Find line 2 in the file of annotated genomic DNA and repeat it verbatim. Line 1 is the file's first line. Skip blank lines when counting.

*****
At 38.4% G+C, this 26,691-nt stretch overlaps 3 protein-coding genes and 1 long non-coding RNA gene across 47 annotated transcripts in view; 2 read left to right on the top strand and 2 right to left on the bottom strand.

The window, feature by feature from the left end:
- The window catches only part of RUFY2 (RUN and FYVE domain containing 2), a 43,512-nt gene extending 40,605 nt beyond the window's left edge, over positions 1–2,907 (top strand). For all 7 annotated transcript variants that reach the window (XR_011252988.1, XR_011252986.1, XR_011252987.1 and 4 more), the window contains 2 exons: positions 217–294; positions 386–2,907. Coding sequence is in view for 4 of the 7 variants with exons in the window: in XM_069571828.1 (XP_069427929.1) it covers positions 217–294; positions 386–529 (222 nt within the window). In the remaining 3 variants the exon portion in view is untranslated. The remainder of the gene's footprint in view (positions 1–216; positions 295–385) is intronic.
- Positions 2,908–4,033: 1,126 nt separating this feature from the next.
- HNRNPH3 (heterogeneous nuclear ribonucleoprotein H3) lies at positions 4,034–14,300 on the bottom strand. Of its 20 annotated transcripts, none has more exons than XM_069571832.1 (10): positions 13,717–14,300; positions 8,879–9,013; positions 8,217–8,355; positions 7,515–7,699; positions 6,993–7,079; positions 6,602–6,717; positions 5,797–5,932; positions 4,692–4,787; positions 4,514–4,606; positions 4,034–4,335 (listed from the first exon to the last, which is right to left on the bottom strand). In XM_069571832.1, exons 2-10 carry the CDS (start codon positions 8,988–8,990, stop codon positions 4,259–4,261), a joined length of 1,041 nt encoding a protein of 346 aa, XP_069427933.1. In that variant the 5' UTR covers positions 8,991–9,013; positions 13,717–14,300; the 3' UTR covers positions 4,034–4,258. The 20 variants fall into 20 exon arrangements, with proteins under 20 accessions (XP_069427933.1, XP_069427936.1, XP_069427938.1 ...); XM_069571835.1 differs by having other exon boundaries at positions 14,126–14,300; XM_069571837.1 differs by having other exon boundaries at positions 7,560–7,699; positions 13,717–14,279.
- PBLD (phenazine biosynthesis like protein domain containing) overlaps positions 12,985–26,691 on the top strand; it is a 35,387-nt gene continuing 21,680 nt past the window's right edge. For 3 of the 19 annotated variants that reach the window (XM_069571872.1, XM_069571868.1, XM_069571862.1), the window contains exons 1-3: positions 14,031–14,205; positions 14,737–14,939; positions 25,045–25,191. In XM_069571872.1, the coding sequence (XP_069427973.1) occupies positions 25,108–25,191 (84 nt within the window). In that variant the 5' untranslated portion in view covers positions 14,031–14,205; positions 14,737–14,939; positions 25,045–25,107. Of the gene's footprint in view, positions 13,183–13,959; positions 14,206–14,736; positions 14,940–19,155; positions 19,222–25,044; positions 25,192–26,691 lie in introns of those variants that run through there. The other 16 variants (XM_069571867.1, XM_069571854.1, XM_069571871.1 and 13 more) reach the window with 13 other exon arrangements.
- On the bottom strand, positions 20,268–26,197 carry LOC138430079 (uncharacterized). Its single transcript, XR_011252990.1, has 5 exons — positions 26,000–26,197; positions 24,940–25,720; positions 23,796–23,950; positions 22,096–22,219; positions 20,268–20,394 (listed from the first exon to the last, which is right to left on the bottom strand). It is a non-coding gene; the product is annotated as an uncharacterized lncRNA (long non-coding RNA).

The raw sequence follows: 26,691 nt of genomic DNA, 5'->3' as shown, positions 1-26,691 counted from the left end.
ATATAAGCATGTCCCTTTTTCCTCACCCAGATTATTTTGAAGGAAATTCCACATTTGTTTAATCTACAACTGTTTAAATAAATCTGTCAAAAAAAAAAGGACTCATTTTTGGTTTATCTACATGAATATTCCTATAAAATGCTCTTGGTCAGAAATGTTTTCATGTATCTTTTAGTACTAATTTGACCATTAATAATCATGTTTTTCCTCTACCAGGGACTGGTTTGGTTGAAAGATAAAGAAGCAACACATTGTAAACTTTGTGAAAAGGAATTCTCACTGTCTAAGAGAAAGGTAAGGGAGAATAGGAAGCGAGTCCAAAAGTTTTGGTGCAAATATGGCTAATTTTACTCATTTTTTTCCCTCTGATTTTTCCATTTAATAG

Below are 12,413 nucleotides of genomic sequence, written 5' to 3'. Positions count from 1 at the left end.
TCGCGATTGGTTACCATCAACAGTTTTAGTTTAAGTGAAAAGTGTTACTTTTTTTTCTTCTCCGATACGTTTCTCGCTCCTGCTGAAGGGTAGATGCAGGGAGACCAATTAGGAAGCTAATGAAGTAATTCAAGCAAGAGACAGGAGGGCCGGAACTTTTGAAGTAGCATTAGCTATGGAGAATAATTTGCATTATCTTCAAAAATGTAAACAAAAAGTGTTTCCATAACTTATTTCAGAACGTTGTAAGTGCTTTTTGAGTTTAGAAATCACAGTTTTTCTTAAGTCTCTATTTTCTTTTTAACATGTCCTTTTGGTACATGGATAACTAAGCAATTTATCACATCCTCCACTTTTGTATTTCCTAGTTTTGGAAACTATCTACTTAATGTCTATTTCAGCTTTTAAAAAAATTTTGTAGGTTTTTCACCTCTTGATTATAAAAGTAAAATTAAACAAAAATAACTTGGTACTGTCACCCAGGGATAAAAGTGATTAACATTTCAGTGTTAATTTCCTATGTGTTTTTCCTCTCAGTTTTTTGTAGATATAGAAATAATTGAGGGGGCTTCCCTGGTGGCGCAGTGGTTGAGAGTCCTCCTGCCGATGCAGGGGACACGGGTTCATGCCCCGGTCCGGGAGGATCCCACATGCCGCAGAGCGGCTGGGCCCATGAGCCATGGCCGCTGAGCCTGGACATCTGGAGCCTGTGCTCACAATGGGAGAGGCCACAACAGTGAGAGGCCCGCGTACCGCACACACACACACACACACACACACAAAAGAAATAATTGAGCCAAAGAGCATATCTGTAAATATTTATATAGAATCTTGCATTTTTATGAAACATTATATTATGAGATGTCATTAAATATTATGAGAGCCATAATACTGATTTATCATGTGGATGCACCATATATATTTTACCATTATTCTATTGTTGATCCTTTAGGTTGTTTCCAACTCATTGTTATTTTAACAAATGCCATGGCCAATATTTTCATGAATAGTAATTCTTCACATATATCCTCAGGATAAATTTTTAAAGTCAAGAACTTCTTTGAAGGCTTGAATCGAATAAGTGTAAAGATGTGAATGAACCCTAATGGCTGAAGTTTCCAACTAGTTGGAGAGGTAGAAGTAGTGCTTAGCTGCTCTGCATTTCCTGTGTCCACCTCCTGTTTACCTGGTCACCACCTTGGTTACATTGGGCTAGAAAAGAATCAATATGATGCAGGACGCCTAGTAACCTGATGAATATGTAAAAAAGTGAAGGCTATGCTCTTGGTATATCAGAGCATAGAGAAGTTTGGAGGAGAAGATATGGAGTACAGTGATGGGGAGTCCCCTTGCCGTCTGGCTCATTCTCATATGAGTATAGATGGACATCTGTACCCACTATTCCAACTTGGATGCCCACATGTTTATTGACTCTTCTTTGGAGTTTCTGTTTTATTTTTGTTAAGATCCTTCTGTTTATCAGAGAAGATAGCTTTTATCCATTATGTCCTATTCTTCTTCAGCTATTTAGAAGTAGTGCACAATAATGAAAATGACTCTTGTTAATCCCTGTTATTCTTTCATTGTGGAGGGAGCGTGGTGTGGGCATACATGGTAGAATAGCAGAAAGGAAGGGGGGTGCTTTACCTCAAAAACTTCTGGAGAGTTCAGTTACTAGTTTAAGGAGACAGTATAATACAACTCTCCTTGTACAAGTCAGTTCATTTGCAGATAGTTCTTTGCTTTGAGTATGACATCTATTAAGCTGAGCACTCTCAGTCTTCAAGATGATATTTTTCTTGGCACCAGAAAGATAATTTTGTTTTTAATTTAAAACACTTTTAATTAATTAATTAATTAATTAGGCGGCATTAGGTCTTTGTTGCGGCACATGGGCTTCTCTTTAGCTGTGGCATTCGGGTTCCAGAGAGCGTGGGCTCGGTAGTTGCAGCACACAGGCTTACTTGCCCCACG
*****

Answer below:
The window, feature by feature from the left end: